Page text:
Friday, August 24, 2007

What a great day!

OK, just when I thought things couldn't get any better....but on Wednesday, August 22 we decided to conduct an all day research cruise to determine just where the larger numbers of humpback whales have been hanging out. We have been seeing quite a number of humpbacks on our regular 3 hour whale watch cruise but we wanted to get a general idea of just what was out there. We left port at 6 AM and headed south to an area called the McDormand Patch, but were forced to go elsewhere when the fog shut in and we were glad we did! It wasnt' too far into the cruise when we spotted 9 whales in the vicinity and all were involved in surface feeding. We were able to determine that they were feeding on krill, a small shrimp-like crustacean. Once we documented and photographed the individuals, we headed further and found more humpbacks. As the day progressed we were able to record 39 individual humpback whales, including two mother and calf pairs! They were identified as Knuckles, Foggy and Vector. Other whales that we photoidentified and sighted for the frist time in 2007 were: Mallard, Stub (Who we haven't seen here in the Bay since 1988), Hopper, Sequin, Ditto, Dapple, Spy, Porthole, Bungee and Cat's Paw.
We also recorded a number of Pilot whales in the area as well. This species is not native to the Bay of Fundy but will occasionally wander into the area chasing prey. The most interesting behavior that we witnesses was when Sunburst and his companion charged after the Pilots, as if protecting their territory. Maybe there is a reason why these smaller toothed whales do not come into the Bay!
Sunburst chasing Pilot Whales

To top things off , Gremlin and Luna flipper slapped next to the boat and for the grand finale, Gremlin breached so close I could almost touch him.

I felt so fortunate that day to have a job that I love, where I can observe these animals in their own habitat and for them not to feel threatened by our boats. Things sure have come a long way since the whaling days when boat were a definite threat. Now these creatures can approach these boats, investigating the occupants within and not feel that threat, instead we are in awe!

Friday, August 17, 2007

Brier Island Whales and Weather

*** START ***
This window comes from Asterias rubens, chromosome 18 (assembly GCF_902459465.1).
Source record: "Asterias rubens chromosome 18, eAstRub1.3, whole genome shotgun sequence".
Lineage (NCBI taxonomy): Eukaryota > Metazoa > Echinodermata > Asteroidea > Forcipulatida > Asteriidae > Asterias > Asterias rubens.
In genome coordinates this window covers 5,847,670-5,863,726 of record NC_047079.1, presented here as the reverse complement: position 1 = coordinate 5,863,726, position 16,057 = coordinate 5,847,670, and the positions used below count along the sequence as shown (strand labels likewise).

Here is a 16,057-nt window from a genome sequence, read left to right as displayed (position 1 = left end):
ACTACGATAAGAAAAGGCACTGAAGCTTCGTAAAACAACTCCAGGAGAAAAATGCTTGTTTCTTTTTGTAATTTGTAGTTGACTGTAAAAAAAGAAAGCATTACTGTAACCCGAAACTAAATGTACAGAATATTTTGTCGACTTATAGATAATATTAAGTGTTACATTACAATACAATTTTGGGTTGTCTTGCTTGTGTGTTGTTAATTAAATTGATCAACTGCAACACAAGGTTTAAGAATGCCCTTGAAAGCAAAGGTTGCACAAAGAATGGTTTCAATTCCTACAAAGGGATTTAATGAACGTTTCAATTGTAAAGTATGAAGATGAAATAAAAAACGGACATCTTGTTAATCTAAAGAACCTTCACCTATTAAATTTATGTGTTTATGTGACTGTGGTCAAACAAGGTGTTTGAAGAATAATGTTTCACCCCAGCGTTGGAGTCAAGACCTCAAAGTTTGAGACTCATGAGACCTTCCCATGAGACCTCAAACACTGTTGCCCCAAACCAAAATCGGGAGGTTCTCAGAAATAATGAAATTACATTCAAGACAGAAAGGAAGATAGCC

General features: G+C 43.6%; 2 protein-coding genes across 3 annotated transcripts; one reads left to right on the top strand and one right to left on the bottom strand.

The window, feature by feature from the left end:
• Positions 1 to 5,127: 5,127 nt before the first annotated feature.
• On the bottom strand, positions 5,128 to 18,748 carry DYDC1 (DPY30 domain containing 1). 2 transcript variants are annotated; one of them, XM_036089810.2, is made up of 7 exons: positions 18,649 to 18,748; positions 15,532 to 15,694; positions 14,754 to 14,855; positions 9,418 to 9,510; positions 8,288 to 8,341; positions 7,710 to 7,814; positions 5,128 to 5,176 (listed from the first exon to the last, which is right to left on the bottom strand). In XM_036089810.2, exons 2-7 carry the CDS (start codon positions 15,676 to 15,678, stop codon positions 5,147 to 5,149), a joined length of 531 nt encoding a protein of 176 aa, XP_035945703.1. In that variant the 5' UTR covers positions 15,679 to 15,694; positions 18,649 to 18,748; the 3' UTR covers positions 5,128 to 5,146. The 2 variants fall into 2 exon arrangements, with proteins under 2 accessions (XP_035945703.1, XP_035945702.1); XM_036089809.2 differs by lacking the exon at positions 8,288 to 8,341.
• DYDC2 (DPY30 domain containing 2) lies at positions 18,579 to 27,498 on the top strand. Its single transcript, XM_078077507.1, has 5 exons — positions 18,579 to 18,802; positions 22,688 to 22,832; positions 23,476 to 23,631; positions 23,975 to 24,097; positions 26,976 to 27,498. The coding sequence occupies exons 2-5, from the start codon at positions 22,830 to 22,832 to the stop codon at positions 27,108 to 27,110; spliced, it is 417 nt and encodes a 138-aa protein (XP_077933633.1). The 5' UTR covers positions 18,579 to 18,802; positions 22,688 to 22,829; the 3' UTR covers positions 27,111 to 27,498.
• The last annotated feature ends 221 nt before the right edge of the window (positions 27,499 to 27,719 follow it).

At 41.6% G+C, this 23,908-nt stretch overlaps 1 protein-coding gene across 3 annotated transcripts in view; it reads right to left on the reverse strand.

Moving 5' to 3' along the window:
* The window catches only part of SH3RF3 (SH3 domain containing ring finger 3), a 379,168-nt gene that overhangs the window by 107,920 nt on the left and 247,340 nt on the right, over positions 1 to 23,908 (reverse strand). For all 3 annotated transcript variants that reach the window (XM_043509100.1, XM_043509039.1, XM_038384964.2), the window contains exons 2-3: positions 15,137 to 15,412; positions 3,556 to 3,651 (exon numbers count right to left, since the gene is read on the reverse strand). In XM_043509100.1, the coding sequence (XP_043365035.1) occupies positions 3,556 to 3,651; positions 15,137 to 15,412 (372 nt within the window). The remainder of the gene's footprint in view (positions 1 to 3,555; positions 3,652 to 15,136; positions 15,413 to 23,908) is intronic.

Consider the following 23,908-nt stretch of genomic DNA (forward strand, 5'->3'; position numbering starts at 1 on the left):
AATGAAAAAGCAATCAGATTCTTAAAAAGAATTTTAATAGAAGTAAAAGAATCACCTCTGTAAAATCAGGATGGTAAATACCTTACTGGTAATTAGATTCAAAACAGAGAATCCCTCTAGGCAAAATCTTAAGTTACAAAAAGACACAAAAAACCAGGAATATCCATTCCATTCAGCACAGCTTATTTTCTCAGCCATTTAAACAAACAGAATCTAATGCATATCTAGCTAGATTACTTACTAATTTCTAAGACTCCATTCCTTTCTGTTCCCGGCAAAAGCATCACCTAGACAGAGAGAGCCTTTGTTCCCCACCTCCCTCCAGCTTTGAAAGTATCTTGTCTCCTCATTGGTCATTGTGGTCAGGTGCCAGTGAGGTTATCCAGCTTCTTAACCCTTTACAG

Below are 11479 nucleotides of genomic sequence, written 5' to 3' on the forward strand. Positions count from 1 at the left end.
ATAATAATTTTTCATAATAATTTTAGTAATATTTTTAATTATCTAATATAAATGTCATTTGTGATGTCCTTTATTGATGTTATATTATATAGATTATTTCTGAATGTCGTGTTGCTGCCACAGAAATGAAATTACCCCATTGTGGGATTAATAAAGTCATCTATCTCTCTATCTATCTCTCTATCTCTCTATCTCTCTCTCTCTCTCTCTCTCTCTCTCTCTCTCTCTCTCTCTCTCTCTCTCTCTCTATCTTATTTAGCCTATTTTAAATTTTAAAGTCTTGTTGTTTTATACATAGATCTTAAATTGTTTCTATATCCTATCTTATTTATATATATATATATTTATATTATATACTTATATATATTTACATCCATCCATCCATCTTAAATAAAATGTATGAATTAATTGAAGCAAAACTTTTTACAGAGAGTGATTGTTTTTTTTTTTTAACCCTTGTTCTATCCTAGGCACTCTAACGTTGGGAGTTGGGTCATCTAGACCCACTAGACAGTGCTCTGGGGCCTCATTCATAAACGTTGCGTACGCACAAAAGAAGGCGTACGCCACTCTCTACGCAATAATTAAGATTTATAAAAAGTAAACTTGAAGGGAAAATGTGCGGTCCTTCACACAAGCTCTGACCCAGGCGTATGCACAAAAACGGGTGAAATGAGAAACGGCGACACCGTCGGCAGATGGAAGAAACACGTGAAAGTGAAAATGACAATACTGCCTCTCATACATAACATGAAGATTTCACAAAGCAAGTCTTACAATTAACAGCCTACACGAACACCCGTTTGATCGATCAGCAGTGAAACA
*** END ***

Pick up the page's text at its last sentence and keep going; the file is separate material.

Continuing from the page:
Greetings whale watchers! The weather and whales have been excellent at Brier Island The last few days! Not only has the fog cleared......and hoping it stays that way.....but the whales have moved in as well. We have noticed an abundance of krill in our waters, which has been enticing the herring and the whales into our area. Not only are we seeing more humpbacks righ now but also more fin whales too! Fin whales are the second largest whale in the world, reaching lengths of 80 feet! Most of the humpback whales that we have seen have seen have been individuals that we have sighted previously such as Ase, Milkyway, Baton, Patch, Flame, Gondolier, Slumber, Raindrop, Foggy and her 2007 calf, Colorado and Patches. The above photo is of Foggy's calf. We have also documented some new whales for our area and they were identified as Calanus, Unequal, Mets, Iron and Zero. On a sad note Colorado was sighted without her calf. We had previously documented her with a calf in June but were dismayed when she was without. She was close by Foggy and her calf as if she wanted to be nursemaid. Sad!

Humpback whale named Ase.

Another treat has been sightings of the rarest large whale in the world, North Atlantic Right Whales. We were pleased to see a mother and her calf.

The birds have been very numerous with sightings of Puffins, Northern Gannets, Northern Fulmars, Wilson's Storm Petrels, Greater Shearwaters, Sooty Shearwaters, an occasional Manx Shearwater, Red and Red Necked Phalaropes.

Phalaropes in flight.

Friday, August 10, 2007

Whales Galore!

Lunge feeding humpback whales

Last night was one of the best cruises that I have been on so far this year. There were plenty of humpback whales on Moore's Ledge due to the abundance of herring and krill. Whales could be seen surface feeding on the mixture. There was plenty of activity as well with breaching, tail breaching and tail lobbing.

Last week, we were able to conduct a short research cruise. It was quite productive as we documented two new moms for the area. They were identified as Shuttle (a local favourite) and Mocha. this brings our Bay of Fundy calf count to 13!

As always we are looking forward to the upcoming cruises, never knowing what they may bring!